Rhododendrons radiant but others have own charm

Fritillaria thunbergii. Photo: Gerard O'Brien
Fritillaria thunbergii. Photo: Gerard O'Brien
The Rhododendron Dell at the Dunedin Botanic Garden is bursting with spring colour as the rhododendron season gets into full stride and spring bulbs continue to delight. However, it's also worth stopping to appreciate some of the more understated plants on display.

In the peat garden at the south end of the Cherry Walk are different groups of Fritillaria showing that subtle colouring and refined form have their own appeal while contrasting with the low mounds of dark green dwarf rhododendrons around them.

Fritillaria thunbergii (pictured) is from Asia. Slender grey-green stems can reach up to 60cm tall. At the top they change to a purplish colour where new foliage emerges as delicate, curling tendrils, particular to the species, before extending to form whorls of narrow pointed leaves.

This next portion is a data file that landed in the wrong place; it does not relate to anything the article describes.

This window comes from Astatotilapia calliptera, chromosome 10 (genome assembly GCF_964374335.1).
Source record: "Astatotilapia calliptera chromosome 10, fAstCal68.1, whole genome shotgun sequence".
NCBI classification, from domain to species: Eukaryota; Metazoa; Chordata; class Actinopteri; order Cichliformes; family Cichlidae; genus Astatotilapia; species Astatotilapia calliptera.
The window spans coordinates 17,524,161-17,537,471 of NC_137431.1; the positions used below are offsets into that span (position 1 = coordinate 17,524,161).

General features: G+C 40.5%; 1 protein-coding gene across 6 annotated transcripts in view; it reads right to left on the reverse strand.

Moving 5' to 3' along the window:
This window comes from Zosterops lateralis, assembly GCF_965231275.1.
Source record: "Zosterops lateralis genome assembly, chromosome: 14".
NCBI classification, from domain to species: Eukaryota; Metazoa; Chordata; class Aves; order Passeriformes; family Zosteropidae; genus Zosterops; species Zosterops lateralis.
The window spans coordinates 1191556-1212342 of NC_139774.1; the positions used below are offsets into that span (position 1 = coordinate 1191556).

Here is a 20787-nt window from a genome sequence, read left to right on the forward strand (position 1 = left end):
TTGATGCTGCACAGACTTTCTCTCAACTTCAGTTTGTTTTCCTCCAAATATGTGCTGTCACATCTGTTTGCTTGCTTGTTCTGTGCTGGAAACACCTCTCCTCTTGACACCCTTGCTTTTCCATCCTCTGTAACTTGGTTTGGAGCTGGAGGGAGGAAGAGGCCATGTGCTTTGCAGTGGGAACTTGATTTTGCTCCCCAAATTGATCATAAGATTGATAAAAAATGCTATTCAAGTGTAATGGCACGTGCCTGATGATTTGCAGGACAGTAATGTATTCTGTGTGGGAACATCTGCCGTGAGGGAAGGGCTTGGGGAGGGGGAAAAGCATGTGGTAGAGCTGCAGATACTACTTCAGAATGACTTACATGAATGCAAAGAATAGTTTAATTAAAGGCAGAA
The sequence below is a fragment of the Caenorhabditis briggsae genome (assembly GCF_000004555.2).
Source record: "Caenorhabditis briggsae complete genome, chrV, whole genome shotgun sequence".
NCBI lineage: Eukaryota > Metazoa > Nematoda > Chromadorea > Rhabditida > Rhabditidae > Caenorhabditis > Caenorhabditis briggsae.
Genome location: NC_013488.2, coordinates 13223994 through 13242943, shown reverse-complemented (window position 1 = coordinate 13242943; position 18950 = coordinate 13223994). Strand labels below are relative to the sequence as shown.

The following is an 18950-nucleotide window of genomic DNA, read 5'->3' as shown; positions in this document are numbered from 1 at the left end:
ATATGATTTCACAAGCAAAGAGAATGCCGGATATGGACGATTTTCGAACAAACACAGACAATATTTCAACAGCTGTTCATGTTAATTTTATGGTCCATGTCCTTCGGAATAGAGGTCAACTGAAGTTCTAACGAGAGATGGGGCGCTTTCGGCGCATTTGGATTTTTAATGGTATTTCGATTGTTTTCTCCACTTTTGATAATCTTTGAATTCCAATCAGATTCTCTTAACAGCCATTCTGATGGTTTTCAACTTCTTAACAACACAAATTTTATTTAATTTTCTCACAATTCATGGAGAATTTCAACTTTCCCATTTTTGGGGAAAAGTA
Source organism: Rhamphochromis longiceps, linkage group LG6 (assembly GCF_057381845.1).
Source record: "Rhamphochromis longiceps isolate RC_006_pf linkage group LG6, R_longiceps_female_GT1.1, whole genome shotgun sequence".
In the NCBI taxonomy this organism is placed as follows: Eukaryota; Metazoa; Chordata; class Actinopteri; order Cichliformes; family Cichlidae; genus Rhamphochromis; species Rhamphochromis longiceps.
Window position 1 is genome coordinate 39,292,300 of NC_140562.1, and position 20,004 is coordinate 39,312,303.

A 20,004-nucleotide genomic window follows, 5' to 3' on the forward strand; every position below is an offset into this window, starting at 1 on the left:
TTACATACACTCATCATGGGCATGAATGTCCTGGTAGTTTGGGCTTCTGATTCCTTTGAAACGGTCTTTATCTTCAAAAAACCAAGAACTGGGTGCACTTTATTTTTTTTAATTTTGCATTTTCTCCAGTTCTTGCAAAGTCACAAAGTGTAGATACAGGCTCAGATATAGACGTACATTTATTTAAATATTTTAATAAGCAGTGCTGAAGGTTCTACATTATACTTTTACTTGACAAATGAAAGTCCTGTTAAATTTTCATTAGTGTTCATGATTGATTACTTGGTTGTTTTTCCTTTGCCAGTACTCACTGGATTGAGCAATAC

Greenish-yellow bell-shaped flowers, with purplish brown ladder-like markings on the inside, nod among the emerging tendrils.

Nearby, Fritillaria acmopetala, from Cyprus, Syria and Lebanon, has shorter stems and green-brown striped bell flowers. In front of those, F. meleagris "Charon" growing to about 30cm at the edge of the peat garden is shorter still. This is a dark form of the distinctive snake's head fritillary with deep purple chequered flowers.

All enjoy the peat gardens well-drained, sheltered site in the sun. Their graceful charm asks for a more considered appreciation than their vibrant neighbours, contributing to the full spectrum of allure in the spring woodland garden.

Garden Life is produced by the Dunedin Botanic Garden. For further information contact Doug Thomson.


 

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